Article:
Caesarean Delivery and Postpartum Maternal Mortality: A Population-Based Case Control Study in Brazil

PLoS One. 2016 Apr 13;11(4):e0153396. doi: 10.1371/journal.pone.0153396. eCollection 2016.

Abstract

Background: Cesarean delivery rates continue to increase worldwide and reached 57% in Brazil in 2014. Although the safety of this surgery has improved in the last decades, this trend is a concern because it carries potential risks to women's health and may be a modifiable risk factor of maternal mortality. This paper aims to investigate the risk of postpartum maternal death directly associated with cesarean delivery in comparison to vaginal delivery in Brazil.

Methods: This was a population-based case-control study performed in eight Brazilian states. To control for indication bias, deaths due to antenatal morbidity were excluded. We included 73 cases of postpartum maternal deaths from 2009-2012. Controls were selected from the Birth in Brazil Study, a 2011 nationwide survey including 9,221 postpartum women. We examined the association of cesarean section and postpartum maternal death by multivariate logistic regression, adjusting for confounders.

Results: After controlling for indication bias and confounders, the risk of postpartum maternal death was almost three-fold higher with cesarean than vaginal delivery (OR 2.87, 95% CI 1.63-5.06), mainly due to deaths from postpartum hemorrhage and complications of anesthesia.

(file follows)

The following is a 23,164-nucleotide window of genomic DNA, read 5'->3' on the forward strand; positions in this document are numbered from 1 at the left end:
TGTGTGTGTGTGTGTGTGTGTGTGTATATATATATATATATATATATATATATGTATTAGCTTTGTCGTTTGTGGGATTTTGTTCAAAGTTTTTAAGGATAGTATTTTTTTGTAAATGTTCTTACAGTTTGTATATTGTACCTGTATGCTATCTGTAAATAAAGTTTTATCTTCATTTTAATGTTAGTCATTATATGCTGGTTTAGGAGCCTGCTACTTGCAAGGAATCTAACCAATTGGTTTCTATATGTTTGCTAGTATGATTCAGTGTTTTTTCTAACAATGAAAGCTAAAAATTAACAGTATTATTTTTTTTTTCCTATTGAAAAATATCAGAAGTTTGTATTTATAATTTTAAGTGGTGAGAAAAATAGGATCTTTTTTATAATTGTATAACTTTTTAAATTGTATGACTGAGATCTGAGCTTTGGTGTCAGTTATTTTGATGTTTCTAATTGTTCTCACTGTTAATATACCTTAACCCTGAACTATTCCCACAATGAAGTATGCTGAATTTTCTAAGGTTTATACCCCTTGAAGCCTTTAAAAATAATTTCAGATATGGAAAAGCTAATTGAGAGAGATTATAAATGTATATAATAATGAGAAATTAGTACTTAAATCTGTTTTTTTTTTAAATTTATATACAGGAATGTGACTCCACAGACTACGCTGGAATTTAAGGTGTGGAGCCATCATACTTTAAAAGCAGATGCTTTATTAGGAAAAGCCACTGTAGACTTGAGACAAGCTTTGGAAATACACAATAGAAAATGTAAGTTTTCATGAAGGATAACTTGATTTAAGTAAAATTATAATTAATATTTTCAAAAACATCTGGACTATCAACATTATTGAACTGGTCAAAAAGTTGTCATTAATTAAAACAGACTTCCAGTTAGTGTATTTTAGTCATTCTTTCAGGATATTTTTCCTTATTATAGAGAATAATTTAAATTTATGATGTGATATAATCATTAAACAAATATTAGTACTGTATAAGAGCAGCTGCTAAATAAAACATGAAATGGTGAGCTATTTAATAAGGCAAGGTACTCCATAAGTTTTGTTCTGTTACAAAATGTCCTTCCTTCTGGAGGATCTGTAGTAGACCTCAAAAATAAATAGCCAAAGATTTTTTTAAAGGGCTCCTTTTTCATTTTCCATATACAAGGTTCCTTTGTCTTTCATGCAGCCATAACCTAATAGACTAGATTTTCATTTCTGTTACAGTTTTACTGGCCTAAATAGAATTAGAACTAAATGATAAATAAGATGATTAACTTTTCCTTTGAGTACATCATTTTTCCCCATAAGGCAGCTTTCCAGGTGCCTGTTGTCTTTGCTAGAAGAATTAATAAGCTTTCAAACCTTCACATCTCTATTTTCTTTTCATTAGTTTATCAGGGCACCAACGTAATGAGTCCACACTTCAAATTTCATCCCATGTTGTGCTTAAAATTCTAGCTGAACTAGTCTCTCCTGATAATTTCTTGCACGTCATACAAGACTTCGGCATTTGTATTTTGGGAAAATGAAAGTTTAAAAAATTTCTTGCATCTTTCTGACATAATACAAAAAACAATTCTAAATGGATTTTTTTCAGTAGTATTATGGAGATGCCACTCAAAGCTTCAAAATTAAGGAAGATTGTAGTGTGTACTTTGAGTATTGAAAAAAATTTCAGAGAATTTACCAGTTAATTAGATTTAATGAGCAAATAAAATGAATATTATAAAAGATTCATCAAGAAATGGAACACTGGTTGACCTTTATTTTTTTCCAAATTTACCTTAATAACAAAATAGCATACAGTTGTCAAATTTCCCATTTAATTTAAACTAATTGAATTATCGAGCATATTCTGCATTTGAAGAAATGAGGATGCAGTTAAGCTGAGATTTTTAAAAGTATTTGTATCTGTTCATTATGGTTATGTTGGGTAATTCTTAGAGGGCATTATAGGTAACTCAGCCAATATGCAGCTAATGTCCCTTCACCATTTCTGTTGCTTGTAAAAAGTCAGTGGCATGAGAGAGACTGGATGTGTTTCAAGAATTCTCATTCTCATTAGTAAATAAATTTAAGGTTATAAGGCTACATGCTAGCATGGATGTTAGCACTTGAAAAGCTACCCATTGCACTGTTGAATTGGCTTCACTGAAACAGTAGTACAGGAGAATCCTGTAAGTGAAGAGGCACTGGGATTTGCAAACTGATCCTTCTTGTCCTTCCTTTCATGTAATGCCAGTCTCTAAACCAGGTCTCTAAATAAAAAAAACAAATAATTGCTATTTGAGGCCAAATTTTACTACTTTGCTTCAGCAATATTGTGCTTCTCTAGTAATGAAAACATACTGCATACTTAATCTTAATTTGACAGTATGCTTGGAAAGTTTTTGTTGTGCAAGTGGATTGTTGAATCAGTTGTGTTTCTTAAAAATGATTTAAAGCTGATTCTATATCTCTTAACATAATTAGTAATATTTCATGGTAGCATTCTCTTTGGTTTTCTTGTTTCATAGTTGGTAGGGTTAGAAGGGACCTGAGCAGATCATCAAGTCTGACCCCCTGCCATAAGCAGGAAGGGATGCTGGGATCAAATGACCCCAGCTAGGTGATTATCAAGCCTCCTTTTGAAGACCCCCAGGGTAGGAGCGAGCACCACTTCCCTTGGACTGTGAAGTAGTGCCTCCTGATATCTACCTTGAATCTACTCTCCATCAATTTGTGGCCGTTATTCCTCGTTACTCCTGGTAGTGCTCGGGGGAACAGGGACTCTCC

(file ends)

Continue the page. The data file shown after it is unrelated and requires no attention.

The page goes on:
Conclusion: Cesarean delivery is an independent risk factor of postpartum maternal death. Clinicians and patients should consider this fact in balancing the benefits and risks of the procedure.

Publication types

  • Research Support, Non-U.S. Gov't

MeSH terms

  • Adolescent
  • Adult
  • Brazil
  • Case-Control Studies
  • Cesarean Section / adverse effects
  • Cesarean Section / mortality*
  • Child
  • Female
  • Humans
  • Maternal Mortality
  • Postpartum Hemorrhage / etiology
  • Postpartum Hemorrhage / mortality*
  • Postpartum Period
  • Pregnancy
  • Risk Factors
  • Young Adult

Grant support

The Birth in Brazil Study was funded by the National Council for Scientific and Technological Development (CNPq); Sérgio Arouca National School of Public Health, Oswaldo Cruz Foundation (INOVA Project); and Foundation for supporting Research in the State of Rio de Janeiro (FAPERJ). The Ministry of Health, Brazil, funded the Maternal Mortality Enquiry Committees. APE received a post-doc scholarship from CNPq. The funders had no role in study design, data collection and analysis, decision to publish, or preparation of the manuscript.